We ordinary citizens often wonder why we can't go to the gate of a dairy farm to buy freshly milked milk first hand, or receive at our doorstep a milkman who brings us the valuable commodity "direct from the factory".
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Raw Milk vs. Pasteurized Milk: Food Freedom or Sanitary Recklessness?

At some point in history, this was the case, until the industry began to package it and intermediation became the law.

But apart from these issues, there is a whole movement of people who defend the consumption of raw or unpasteurized milk, convinced that its properties are incomparable to those of pasteurized milk.

In Argentina, the sale to the public of raw milk of any species is expressly prohibited by current legislation (article 556 bis of the CAA).

Raw milk may contain dangerous bacteria, such as Salmonella, E. coli, Listeria, Campylobacter, and others that cause foodborne illnesses, and this is undeniable.

The FDA warns that bacteria in raw milk can be especially dangerous for vulnerable groups such as children, the elderly, pregnant women or those with weakened immune systems such as people with HIV, cancer or transplants.

But the truth is that, just as we take the responsibility to wash vegetables or cook meat well to avoid the same issues, we could also… boil the milk and bye-bye!

In any case, we would be pasteurizing it and the issue here is to drink it raw. What are the advantages argued by those who defend this practice?

The consumption of raw milk would have benefits, including better taste, better nutrition and building a healthier immune system, facilitated by the introduction of beneficial microorganisms that are lost in pasteurization.

Compounds that contribute to better assimilation of calcium would also be lost, resulting in better bone composition and health. Another health advantage is the gaining of natural antioxidants, precursors of vitamin A.

The enzymes and bacteria that raw milk maintains, also provide gustatory and olfactory nuances, which enhance the flavor and texture.

On the other hand, advocates of raw milk also highlight as a benefit of the direct sale of milk, the possibility for the producer to eliminate the middleman and sell directly to the consumer, which would give greater profitability. However, today there is low-scale pasteurizing equipment that could well be implemented on farms.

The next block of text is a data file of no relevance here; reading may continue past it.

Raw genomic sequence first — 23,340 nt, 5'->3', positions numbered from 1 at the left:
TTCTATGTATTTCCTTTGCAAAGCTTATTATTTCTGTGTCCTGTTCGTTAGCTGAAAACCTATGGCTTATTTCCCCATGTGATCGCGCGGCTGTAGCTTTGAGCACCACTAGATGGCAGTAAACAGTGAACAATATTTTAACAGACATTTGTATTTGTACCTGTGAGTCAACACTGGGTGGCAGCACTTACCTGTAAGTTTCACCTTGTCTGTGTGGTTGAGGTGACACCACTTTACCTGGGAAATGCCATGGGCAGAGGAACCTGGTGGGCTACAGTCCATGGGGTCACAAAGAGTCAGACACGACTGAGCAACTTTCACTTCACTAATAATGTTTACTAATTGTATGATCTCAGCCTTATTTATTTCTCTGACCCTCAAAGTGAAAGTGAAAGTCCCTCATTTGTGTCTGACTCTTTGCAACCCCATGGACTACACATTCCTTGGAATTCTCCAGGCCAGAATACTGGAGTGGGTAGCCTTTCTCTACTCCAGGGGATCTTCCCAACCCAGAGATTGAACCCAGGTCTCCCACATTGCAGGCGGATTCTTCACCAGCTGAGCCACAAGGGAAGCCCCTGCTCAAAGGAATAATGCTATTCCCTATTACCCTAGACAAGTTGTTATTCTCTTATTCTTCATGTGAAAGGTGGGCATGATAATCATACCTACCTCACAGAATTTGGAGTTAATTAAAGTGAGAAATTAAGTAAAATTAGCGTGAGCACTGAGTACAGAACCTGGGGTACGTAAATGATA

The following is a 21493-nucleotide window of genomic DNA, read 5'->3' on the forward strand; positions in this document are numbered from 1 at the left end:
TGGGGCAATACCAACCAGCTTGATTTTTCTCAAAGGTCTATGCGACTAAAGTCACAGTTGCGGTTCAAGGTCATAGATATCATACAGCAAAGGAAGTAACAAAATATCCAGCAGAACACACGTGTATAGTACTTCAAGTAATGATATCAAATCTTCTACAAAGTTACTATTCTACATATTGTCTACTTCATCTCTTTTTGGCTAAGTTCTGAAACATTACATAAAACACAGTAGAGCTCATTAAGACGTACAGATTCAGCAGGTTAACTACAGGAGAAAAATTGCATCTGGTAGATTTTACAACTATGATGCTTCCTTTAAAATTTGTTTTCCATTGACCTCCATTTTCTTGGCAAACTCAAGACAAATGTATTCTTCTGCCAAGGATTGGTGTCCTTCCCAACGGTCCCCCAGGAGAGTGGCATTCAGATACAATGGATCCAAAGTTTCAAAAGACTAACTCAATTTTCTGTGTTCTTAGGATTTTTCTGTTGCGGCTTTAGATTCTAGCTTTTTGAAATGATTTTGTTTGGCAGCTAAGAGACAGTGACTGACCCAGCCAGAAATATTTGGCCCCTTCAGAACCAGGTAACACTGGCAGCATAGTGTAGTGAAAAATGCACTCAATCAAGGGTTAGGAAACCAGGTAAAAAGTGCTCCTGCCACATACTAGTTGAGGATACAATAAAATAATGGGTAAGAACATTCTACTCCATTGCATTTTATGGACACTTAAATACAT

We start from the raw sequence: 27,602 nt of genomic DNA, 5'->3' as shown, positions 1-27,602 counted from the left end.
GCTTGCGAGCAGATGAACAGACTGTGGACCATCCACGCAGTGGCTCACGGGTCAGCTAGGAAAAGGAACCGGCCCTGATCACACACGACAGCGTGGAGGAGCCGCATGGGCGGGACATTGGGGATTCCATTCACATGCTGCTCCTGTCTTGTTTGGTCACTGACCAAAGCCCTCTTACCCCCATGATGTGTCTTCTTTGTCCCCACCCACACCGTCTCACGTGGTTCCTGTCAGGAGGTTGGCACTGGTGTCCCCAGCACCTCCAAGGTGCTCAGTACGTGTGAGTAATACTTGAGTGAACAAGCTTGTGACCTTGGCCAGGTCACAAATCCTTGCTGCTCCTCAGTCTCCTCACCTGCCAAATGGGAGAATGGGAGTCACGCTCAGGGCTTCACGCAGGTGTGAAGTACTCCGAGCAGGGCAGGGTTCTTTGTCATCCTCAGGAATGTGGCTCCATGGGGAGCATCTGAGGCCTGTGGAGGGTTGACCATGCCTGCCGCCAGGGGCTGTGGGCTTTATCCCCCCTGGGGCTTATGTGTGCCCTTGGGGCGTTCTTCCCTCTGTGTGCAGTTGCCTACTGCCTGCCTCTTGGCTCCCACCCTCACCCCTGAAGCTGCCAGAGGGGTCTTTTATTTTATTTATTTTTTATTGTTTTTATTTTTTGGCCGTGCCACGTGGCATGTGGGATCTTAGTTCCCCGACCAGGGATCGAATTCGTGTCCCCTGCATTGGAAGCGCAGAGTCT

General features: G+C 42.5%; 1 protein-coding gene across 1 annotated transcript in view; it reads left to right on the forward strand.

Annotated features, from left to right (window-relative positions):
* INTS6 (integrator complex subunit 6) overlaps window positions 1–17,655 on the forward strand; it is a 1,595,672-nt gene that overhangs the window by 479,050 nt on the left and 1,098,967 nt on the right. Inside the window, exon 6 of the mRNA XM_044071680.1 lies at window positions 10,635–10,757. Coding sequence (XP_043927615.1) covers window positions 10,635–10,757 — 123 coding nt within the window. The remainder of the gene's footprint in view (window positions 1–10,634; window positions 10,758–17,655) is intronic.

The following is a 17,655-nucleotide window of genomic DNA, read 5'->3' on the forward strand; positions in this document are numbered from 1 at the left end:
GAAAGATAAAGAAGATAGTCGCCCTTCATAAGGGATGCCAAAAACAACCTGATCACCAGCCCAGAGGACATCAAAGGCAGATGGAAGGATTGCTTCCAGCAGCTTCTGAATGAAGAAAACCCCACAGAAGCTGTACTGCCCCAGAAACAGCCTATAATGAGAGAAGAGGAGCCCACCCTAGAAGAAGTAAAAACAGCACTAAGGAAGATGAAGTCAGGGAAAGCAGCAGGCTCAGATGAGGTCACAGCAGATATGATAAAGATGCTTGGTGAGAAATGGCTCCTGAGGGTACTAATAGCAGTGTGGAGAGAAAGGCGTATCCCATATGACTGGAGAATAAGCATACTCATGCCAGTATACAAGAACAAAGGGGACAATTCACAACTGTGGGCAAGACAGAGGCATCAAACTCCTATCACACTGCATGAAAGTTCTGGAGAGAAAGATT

The question is, which weighs more in the balance, the risks or the benefits. In any case, the law rules, and the marketing of raw milk varies around the world.

Some countries have complete bans, such as Argentina and Brazil, and others have partial bans.

In Africa, indigenous communities where milk consumption is common, milk is not pasteurized.

In rural areas of Asia generally, as well as in large cities, it is not pasteurized either. In most Asian countries, there are no laws prohibiting raw milk, and if there are, they are rarely enforced.

But in Japan, unpasteurized milk is very rare. Singapore, for example, bans it.

The European Union requires raw milk and its derivatives to be identified on their packaging. Member States are free to add certain other requirements.

France has a long cheese-making tradition, and raw milk cheeses, which account for almost 18% of production, are of a higher quality than cheeses made from pasteurized milk.

In Germany, packaged raw milk is called Vorzugsmilch, and must provide information on producer, shelf life and special warnings. Their distribution license has strict quality standards, and only 80 German farmers have one.

Raw, bulk milk can only be sold at the farm where it was produced, the day it was drawn or the next, and warn that it must be boiled before consumption.

Unpasteurized milk may not be sold in stores in Norway, Sweden, Finland and Denmark. Only limited sales are allowed on licensed farms, subject to strict controls.

The sale of raw milk for consumption is banned in Scotland after a series of deaths in 1983, and while it is legal in England, Wales and Northern Ireland, the only registered producers are in England.

In Brazil, the sale of raw milk was banned in 1939. It is not legal to consume raw milk in that country.

The sale of raw milk for human consumption is also prohibited in Canada, but cheeses aged more than 60 days are not.

Forty-three U.S. states allow the sale of raw milk, although the FDA reported that, in 2002, consumption of raw milk caused illness in more than 200 people.

Prior to pasteurization, many dairies fed poor quality feed to their cattle, and these produced milk that was riddled with dangerous bacteria. Pasteurization was the only way to make it safe. And because pasteurization has been a standard for many years, it is now widely assumed that raw milk is dangerous. Is it?

Cornell University’s Department of Food Science compiled data indicating that pathogenic microorganisms are present in only 0.87% to 12.6% of raw milk samples.

Food freedom advocates cite libertarian arguments in claiming the basic civil right of each person to weigh the risks and benefits in choosing their food…and there are no flaws in their logic. Or are there?

Raw milk and its derivatives are illegal throughout Australia, and an exception has been made for Roquefort cheeses and animal owners, who can consume their raw milk.

Raw milk and its raw derivatives can be manufactured and sold in New Zealand, but are highly regulated.

And what do you think about raw milk? About freedom of choice as a civil right of the consumer? And about the independence and profitability of dairy farmers?


Now I read them! And don’t forget that consuming dairy products is ALWAYS good for you.


Valeria Hamann

Kraft Heinz Co. has voluntarily recalled approximately 83,800 cases of American processed cheese slices.

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